Friday, February 21, 2014

Government Worker Salaries- Teachers or CEOs?

  • Privatization has made the government's highest paid employees a little richer than the Rethuglicans favorite bugbear, say, teachers.
    New Report Exposes America's Highest Paid Government Workers Thursday, 20 February 2014 09:38 By Staff, PR Watch | Press Release
    Stacks of Cash.(Photo: steve lyon / Flickr)Madison, Wisconsin - The Center for Media and Democracy (CMD) released a new report, "EXPOSED: America's Highest Paid Government Workers."
    The report shows that, contrary to misinformation spread by some politicians and pundits, America’s highest paid "government" workers are not your local teachers, nurses, or sanitation workers. Rather, they are corporate executives who sign lucrative contracts to take over public services and then pay themselves and other executives eye-popping salaries.
    This report by CMD highlights just six of these "government" workers who, between them, raked in more than $100 million from taxpayers in personal compensation during the past few years alone.
    "Given these astronomical salaries, and evidence of higher prices, poor service, and at times outright malfeasance, taxpayers have every right to be concerned about how their outsourced dollars are spent," said Lisa Graves, Executive Director of CMD.
    These top executives include:
    • George Zoley, America’s highest paid "corrections officer" and CEO of private prison giant GEO Group. Zoley made $22 million in compensation between 2008 and 2012. CMD estimates that GEO Group makes 86 percent of its revenue from the taxpayers. GEO Group writes language into private prison contracts that forces taxpayers to keep prisons full or else pay for empty beds. GEO Group has faced hundreds of lawsuits over prisoner deaths, assaults, excessive force, and more, which have led to secret court settlements.
    • David Steiner, president and CEO of Waste Management, is America’s highest paid "sanitation worker." Steiner made a whopping $45 million in compensation from 2006 to 2012. Waste Management's makes about 50 percent of its revenue from U.S. taxpayers, says Goldman Sachs.
    • Ron Packard of K12 Inc. is America’s highest paid "teacher." Packard made more than $19 million in compensation between 2009 and 2013, despite the alarming fact that only 28 percent of K12 Inc. cyber schools met state standards in 2010-2011, compared to 52 percent of public schools. CMD estimates that K12 Inc. makes 86 percent of its revenue from the taxpayers....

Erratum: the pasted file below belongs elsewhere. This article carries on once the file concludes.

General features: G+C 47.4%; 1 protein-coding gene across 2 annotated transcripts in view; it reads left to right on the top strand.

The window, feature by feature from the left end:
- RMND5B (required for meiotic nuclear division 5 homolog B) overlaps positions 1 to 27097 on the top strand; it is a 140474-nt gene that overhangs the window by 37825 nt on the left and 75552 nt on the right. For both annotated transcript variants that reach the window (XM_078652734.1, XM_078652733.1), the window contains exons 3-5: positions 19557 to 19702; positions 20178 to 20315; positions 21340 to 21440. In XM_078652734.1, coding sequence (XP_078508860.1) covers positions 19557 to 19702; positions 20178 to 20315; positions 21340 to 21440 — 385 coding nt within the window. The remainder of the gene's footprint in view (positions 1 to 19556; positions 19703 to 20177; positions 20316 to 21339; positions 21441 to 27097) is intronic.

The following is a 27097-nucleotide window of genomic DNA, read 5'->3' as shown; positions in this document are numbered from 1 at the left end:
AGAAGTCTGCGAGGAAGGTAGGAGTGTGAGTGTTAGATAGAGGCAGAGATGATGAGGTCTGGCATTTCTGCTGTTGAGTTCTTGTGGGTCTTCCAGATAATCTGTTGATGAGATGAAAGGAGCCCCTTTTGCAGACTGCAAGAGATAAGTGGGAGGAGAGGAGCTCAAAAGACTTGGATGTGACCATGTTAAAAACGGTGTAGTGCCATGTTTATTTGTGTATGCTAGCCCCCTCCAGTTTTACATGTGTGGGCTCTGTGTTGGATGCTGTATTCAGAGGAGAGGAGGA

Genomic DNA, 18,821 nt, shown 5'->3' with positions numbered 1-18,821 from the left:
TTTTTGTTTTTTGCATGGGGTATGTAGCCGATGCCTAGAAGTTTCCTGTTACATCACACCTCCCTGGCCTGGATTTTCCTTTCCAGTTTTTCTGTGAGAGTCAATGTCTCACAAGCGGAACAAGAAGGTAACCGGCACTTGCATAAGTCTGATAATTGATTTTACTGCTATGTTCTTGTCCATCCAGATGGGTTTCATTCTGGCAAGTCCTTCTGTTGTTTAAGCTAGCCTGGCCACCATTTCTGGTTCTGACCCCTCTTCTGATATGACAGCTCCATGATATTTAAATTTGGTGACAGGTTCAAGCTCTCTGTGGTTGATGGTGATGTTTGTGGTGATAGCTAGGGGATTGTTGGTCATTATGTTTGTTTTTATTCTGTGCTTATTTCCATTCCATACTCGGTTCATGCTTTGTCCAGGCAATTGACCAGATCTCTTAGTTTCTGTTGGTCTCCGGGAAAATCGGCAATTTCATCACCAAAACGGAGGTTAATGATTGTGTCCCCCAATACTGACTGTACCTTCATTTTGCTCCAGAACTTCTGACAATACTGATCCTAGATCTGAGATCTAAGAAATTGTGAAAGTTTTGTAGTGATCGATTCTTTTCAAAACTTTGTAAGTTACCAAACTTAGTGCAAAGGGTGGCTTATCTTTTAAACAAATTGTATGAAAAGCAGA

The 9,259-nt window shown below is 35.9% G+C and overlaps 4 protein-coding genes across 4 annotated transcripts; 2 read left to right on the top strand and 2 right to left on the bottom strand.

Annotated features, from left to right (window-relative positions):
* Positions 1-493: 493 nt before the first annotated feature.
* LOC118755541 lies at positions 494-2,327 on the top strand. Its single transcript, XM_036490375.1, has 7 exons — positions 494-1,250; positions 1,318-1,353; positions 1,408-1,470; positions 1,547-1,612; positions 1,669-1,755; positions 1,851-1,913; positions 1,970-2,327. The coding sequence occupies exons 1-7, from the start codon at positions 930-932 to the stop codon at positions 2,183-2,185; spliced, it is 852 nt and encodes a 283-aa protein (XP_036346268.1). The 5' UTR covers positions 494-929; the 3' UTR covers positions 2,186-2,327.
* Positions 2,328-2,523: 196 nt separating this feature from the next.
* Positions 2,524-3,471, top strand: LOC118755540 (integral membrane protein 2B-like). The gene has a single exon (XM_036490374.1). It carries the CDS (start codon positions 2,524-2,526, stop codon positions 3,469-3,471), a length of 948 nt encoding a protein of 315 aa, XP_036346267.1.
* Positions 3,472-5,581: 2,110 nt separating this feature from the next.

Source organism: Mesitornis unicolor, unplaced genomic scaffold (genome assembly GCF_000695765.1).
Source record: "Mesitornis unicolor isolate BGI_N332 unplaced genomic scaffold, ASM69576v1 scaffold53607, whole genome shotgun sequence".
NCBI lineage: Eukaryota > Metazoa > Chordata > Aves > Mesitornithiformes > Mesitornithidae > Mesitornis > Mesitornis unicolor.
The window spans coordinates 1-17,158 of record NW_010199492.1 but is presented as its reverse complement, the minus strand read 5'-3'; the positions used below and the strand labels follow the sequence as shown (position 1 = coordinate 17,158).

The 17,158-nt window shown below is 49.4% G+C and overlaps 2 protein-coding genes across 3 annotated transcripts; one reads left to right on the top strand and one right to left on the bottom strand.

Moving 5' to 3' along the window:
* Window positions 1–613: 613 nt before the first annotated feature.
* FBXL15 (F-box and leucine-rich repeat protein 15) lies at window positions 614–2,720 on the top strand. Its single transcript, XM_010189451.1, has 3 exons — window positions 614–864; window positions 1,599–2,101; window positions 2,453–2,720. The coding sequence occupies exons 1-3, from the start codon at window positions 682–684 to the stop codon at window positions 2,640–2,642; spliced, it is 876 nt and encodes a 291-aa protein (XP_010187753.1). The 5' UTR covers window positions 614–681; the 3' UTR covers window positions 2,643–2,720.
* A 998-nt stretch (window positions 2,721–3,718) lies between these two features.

Wednesday, February 12, 2014

    Beyond Money: Time Banks

    Time Banks have been creeping into my awareness over the years.  Maybe Ithaca, New York is the first project I recall hearing about.  PBS did a documentary "Fixing the Future" which included a segment about time banks. 

    Published on Monday, February 10, 2014 by Common Dreams

    In Cracks of Capitalism, Time Banks on the Rise

    'If there was ever a time that this makes sense, it would be now'

    - Jacob Chamberlain, staff writer
    Photo via Flickr / Julian Stallabrass/ Creative Commons LicenseFollowing the 2008 economic crash, the need for innovative approaches to the economy has only grown larger. One such answer to that problem has been a strong resurgence in the use of "time banks," a service for service exchange that skips the middle man of financial currency while building community in the process, according to a special report published by Al Jazeera America Sunday.
    Time banks are organizations where individuals come together to offer services, traditionally within their immediate community. In return for providing a service, individuals earn "time credits" based on hours donated, which can be redeemed from any other service provider in the system. The exchange of money is avoided all together and each service is treated equally.